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Unit testing common mistakes

Views: 872 Created: 2018-12-01 Read time: 6 minutes
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1)     Preface

Sometimes to know what to do and how to do it properly, we first need to get a good understanding of the pitfalls and caveats of a particular technique. It seems there is not much to know and take great caution when it comes to such a straightforward subject as unit testing. Nothing more misleading. If we do not follow specific standards and principles, we might quickly get ourselves in trouble and do more bad than good for the quality of our application. Dive in with me and let us go through the wall of shame of unit testing.

 

2)     Unit testing mistake #1: going for 100% coverage

Test coverage percentage has always been a conflict point between the team members. Some saying it should be between 60-80% while others say that the goal should always be 100%. In my opinion, the answer is: it depends.

Imagine that you are driving behind a car and you want to overtake it. Now with what speed you should perform the manoeuvre?

Unless you are Chuck Norris, given the information above, the answer is.. it depends. It depends on the speed the car is driving, on the traffic around you,  on the type of vehicle you are overtaking. Maybe it is a police car, or your boss in front of you and passing might not be the best idea at all.

The same idea applies to cover code with unit testing. Common sense defines the percentage of the coverage that you should aim for. There are some rules of thumb that you can (and should) follow and the coverage percentage will uncover itself for your particular application:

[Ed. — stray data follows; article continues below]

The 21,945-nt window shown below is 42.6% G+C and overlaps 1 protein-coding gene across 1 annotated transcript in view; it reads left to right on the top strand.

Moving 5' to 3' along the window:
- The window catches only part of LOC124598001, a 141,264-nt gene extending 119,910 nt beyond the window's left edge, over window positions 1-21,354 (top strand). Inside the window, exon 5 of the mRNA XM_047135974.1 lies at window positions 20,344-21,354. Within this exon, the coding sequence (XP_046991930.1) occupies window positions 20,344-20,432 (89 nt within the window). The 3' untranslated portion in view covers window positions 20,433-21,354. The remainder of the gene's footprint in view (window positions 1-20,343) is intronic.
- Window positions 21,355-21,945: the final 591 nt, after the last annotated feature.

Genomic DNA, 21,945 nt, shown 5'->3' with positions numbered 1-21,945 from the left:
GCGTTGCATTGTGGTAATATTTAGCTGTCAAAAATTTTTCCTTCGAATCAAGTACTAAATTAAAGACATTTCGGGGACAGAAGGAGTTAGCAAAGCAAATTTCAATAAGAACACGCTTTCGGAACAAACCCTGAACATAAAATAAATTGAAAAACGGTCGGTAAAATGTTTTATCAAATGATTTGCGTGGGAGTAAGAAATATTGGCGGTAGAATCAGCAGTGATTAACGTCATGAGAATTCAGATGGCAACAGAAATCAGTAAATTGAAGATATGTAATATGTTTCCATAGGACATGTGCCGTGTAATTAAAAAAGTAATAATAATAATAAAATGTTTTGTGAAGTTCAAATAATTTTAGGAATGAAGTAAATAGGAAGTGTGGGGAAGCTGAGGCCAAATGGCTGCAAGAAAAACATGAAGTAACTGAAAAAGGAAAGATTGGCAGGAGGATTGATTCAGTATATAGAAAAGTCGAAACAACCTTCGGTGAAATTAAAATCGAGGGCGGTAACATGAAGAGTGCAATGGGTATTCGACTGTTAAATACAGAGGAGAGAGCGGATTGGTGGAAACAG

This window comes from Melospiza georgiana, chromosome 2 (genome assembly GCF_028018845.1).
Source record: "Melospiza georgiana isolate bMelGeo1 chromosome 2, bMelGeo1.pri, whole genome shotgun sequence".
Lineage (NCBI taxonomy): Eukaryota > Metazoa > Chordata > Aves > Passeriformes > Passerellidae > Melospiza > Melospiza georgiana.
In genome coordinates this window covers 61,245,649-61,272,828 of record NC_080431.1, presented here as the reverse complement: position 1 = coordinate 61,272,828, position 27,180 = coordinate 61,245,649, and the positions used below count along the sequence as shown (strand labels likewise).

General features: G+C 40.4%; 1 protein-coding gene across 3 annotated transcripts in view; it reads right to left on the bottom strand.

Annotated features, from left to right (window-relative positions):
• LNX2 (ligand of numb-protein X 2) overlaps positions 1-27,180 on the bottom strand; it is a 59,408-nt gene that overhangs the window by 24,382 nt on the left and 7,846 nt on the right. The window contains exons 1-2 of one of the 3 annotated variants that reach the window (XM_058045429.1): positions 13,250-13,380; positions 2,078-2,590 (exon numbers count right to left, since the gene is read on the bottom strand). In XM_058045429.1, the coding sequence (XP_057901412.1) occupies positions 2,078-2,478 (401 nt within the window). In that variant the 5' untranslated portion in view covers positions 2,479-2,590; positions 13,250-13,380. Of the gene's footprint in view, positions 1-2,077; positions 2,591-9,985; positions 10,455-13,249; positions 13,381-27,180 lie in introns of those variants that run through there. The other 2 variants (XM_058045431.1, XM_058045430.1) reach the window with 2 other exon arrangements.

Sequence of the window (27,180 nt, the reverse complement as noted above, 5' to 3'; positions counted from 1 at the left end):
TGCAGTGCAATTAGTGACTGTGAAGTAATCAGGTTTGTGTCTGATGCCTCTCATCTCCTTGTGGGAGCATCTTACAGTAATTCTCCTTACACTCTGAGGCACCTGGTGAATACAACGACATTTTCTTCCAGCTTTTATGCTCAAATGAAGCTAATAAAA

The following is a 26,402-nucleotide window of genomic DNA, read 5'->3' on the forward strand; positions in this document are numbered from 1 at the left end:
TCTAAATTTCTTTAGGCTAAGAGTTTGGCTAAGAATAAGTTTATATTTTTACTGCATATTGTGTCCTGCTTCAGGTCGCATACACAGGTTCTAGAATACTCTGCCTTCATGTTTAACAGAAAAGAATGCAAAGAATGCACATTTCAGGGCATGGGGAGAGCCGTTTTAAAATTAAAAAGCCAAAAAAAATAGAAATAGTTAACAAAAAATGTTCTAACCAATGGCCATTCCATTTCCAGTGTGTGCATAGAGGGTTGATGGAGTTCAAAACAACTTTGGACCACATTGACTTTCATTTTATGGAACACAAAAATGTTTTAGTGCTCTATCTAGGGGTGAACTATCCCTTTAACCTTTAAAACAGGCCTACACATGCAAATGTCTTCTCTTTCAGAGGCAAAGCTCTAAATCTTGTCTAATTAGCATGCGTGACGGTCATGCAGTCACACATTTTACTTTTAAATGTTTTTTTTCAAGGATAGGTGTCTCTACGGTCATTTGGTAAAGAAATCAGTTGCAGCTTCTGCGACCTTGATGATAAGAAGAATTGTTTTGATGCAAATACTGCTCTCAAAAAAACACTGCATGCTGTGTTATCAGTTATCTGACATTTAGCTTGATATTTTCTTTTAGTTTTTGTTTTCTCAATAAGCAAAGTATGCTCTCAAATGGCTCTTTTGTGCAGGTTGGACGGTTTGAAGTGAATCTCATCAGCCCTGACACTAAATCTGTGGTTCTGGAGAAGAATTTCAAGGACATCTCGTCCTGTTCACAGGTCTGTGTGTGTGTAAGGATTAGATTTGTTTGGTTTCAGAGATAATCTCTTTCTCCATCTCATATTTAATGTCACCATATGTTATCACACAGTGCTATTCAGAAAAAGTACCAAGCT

Critical pieces of code (components) ought to be tested first with all the logical paths covered.

       Auxiliary and less error-prone code ought to be tested afterwards also with all the logical paths covered (if the deadline is closing fast we have at least the crucial units tested).

       Go for testing the happy path first. Leave the exceptional cases for last. 

So unless you are promised an extra bonus for testing every written line of code, covering methods listed below would be just a waste of time:


public Visit getVisitById(long id){
    return visitRepository.get(id);
}
public Address(String street, String houseNo, String city){
    this.street = street;
    this.houseNo = houseNo;
    this.city = city;
}

public Long getId() {
    return id;
}
public void setId(Long id) {
    this.id = id;
}

 

3)     Unit testing mistake #2: testing more than one logical path

In most of the situations, the method being tested has more than one logical path.

What you don't want to aim for is writing one test covering all those paths (or more than 1 path in general).

So given the example below:

 

SUT Code


private Patient patient;

public boolean isPatientLoggedIn(){
    if(patient != null){
        return true;
    }else{
        return false;
    }
}

 

Test Code


@Test
public void isPatientLoggedInTest() throws Exception{
    // Arrange
    UserManagedBean userManagedBean = new UserManagedBean();
    userManagedBean.setPatient(null);

    // Act
    boolean patientLoggedIn = userManagedBean.isPatientLoggedIn();

    // Assert
    assertFalse(patientLoggedIn);

    // Arrange 2
    userManagedBean.setPatient(new Patient());

    // Act 2
    patientLoggedIn = userManagedBean.isPatientLoggedIn();

    // Assert 2
    assertTrue(patientLoggedIn);
}

This test will obviously work and cover all the logical paths as intended. There are some problems, though:

       The name of the test cannot be anything more than just the name of the tested method.